Bruce Goldsmith and clan in the Dolomites…
We all say them, and we all hear them. Some might be thought clichés, but there is a lot of truth in paragliding proverbs. These are the ones I sign up to.
Never be separated from your equipment
Imagine there are two cars going to launch: always travel in the same car as your equipment. If you don’t, you might just end up not flying at all. You also won’t be there to make sure your kit doesn’t get thrown off the truck and damaged. Equally, if you’re heading up to launch and your kit gets thrown in the back along with a bunch of pilots, jump in there with it and them: that way the only person using it for a seat will be you.
Don’t change two things at once
If you change too many parameters at once you can make a mistake more easily as everything becomes unfamiliar. This could lead to an accident. There are three main factors to consider when you are changing things: harness, glider and site. So don’t change more than one of these factors at once. If you go to a new site, fly a wing and harness you know. Try out new wings and harnesses at a site you know well.
If it’s flyable – then fly
If conditions are not dangerous, then don’t wait around – just fly. Even if you go down, it doesn’t matter. You will often find that when you get back to launch the same pilots are still waiting there. You flew and they didn’t. Conditions may also become unflyable – so flying when it’s flyable is better than waiting for it to become not flyable.
Tomorrow’s weather will likely be the same as today
Pilots spend hours studying the weather forecast, and sometimes it can turn out to be completely wrong. Simply to expect tomorrow’s weather to be the same or similar to today’s works more often than not.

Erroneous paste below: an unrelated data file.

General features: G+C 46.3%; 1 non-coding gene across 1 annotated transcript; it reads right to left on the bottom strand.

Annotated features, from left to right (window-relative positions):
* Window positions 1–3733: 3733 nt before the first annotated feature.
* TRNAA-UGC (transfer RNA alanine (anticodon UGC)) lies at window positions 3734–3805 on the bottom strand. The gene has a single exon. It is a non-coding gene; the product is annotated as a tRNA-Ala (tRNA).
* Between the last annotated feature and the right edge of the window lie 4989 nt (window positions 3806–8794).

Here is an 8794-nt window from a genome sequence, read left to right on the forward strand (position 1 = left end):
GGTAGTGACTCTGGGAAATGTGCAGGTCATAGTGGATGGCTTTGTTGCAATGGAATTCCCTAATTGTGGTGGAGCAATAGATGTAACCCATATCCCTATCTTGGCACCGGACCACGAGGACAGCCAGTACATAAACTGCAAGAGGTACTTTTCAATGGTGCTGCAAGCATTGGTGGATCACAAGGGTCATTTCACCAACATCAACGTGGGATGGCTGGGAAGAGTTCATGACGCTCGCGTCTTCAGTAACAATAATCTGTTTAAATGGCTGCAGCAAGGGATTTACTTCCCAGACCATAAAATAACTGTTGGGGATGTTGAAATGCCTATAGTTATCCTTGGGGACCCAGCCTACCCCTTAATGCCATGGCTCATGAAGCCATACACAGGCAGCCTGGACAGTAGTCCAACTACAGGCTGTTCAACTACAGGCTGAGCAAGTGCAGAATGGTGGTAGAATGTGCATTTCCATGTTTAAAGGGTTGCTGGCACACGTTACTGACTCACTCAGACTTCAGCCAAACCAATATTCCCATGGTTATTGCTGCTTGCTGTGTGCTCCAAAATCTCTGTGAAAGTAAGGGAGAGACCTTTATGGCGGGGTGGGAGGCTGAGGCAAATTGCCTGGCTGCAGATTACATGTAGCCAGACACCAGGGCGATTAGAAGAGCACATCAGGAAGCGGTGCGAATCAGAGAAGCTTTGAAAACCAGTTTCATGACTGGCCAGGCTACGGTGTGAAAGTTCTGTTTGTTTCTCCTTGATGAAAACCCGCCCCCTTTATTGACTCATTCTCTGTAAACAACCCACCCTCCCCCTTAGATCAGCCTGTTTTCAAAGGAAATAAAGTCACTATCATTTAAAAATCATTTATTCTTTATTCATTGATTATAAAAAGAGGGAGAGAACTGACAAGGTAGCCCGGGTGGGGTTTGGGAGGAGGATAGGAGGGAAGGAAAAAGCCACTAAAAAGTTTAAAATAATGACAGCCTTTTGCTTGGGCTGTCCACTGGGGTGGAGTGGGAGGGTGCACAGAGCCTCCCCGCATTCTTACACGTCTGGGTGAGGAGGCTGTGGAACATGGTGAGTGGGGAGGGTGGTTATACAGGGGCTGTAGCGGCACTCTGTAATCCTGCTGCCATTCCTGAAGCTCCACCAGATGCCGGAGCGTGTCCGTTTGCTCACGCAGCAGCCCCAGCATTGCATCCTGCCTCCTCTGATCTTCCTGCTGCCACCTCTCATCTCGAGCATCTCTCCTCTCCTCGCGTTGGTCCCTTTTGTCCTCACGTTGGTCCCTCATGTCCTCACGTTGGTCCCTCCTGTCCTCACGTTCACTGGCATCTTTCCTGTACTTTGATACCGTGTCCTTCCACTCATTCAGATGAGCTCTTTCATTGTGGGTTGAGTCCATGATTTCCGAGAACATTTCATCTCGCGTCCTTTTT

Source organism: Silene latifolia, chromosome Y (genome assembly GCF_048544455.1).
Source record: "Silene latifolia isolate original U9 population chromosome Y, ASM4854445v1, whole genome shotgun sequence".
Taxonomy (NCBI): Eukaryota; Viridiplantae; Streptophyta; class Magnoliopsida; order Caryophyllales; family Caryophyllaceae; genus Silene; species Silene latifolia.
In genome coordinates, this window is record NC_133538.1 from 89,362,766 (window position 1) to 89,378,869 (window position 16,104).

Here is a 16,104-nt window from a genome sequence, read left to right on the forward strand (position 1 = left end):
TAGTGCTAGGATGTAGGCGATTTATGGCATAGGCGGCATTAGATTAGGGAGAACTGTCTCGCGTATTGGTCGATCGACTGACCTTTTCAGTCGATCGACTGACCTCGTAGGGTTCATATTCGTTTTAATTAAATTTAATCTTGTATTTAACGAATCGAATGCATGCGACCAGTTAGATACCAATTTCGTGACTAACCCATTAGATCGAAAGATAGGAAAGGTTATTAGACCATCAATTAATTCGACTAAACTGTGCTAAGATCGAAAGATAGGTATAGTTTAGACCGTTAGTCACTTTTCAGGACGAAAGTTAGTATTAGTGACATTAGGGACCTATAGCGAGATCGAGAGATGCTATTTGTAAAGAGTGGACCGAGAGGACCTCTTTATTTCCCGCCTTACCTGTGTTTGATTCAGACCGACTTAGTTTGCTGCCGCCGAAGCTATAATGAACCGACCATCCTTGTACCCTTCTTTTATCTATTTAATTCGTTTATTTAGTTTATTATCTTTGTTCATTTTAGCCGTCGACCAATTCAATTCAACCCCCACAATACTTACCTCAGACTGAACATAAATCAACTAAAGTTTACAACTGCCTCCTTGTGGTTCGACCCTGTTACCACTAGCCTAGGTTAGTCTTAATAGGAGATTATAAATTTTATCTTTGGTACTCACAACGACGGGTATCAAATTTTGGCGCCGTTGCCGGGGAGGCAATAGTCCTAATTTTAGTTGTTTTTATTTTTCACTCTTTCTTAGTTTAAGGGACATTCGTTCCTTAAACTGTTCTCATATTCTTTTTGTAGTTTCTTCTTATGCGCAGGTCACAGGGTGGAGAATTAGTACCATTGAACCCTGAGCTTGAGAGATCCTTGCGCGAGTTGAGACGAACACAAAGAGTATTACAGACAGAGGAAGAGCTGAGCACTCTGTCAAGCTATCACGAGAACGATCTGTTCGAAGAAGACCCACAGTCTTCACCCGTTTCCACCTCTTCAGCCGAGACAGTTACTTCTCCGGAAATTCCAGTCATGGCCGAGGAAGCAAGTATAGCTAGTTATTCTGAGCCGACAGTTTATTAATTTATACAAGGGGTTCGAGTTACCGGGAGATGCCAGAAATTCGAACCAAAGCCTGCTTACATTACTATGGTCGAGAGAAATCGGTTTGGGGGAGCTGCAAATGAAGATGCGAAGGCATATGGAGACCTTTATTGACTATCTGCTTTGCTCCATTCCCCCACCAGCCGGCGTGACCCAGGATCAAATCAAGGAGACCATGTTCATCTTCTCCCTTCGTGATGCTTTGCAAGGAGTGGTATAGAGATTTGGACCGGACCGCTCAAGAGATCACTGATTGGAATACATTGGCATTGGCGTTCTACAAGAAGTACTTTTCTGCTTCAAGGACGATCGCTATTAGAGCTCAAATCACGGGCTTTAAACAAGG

If what you’re doing works, then carry on. If it doesn’t work, then change it
This is a useful strategy to consider when flying XC and trying to understand the weather conditions and make decisions. It was echoing in my head on the last day of the Paragliding World Championships back in 2007. My team leader had told me I should mark the guy in second place, that way if I landed with him I would win. I did not follow that advice, but instead followed my saying and carried on flying with the same style. It had worked up until then so why change? During that flight I got low out in the flats out on my own, but in the end it paid off and I won the comp. This saying also works as well outside flying as much as within.
Don’t fly alone
Flying with others improves safety a lot. You can help each other on the ground and watching the other person can also give you help in the air. You can also assist each other in case of accident. Sometimes you have no choice but to fly alone, but avoid it if you can.
Keep all your kit together
Finally, it may seem straightforward but make sure you pack all your flying equipment together in one bag and don’t separate it. That way you won’t forget anything when you rush out of the house and grab your stuff at the last minute. There is nothing worse than getting to take-off only to realize you have forgotten your helmet, your gloves on a cold day, your boots when you’re wearing flip-flops or worse, your harness. Keep it together!
First published in Cross Country Magazine 175. Bruce Goldsmith is a paragliding designer and former Paragliding World Champion. He’s written a column for Cross Country Magazine every issue for the last 20 years. If you enjoy this sample article, perhaps you’d consider subscribing and supporting the world’s only international free flying magazine?